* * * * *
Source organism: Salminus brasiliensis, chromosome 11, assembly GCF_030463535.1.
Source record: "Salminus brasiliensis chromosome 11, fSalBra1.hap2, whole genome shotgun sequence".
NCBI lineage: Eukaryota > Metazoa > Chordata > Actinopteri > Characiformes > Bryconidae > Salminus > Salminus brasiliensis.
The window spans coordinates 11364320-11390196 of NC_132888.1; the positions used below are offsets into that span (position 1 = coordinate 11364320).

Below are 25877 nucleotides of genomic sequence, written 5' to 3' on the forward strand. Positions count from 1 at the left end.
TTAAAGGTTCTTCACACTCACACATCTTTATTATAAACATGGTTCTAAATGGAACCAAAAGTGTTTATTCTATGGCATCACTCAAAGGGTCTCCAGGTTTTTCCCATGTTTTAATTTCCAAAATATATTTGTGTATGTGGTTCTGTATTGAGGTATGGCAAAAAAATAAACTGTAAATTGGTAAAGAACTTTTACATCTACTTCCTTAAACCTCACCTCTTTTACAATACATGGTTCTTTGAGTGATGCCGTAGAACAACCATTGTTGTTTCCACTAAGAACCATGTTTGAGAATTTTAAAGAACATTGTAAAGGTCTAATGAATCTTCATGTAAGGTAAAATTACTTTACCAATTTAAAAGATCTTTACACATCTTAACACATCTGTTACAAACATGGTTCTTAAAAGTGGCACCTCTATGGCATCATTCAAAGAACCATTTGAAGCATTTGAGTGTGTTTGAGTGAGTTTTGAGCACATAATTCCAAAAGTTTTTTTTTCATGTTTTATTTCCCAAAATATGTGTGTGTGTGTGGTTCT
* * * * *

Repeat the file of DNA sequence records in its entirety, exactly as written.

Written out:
Source organism: Salminus brasiliensis, chromosome 11, assembly GCF_030463535.1.
Source record: "Salminus brasiliensis chromosome 11, fSalBra1.hap2, whole genome shotgun sequence".
NCBI lineage: Eukaryota > Metazoa > Chordata > Actinopteri > Characiformes > Bryconidae > Salminus > Salminus brasiliensis.
The window spans coordinates 11364320-11390196 of NC_132888.1; the positions used below are offsets into that span (position 1 = coordinate 11364320).

Below are 25877 nucleotides of genomic sequence, written 5' to 3' on the forward strand. Positions count from 1 at the left end.
TTAAAGGTTCTTCACACTCACACATCTTTATTATAAACATGGTTCTAAATGGAACCAAAAGTGTTTATTCTATGGCATCACTCAAAGGGTCTCCAGGTTTTTCCCATGTTTTAATTTCCAAAATATATTTGTGTATGTGGTTCTGTATTGAGGTATGGCAAAAAAATAAACTGTAAATTGGTAAAGAACTTTTACATCTACTTCCTTAAACCTCACCTCTTTTACAATACATGGTTCTTTGAGTGATGCCGTAGAACAACCATTGTTGTTTCCACTAAGAACCATGTTTGAGAATTTTAAAGAACATTGTAAAGGTCTAATGAATCTTCATGTAAGGTAAAATTACTTTACCAATTTAAAAGATCTTTACACATCTTAACACATCTGTTACAAACATGGTTCTTAAAAGTGGCACCTCTATGGCATCATTCAAAGAACCATTTGAAGCATTTGAGTGTGTTTGAGTGAGTTTTGAGCACATAATTCCAAAAGTTTTTTTTTCATGTTTTATTTCCCAAAATATGTGTGTGTGTGTGGTTCT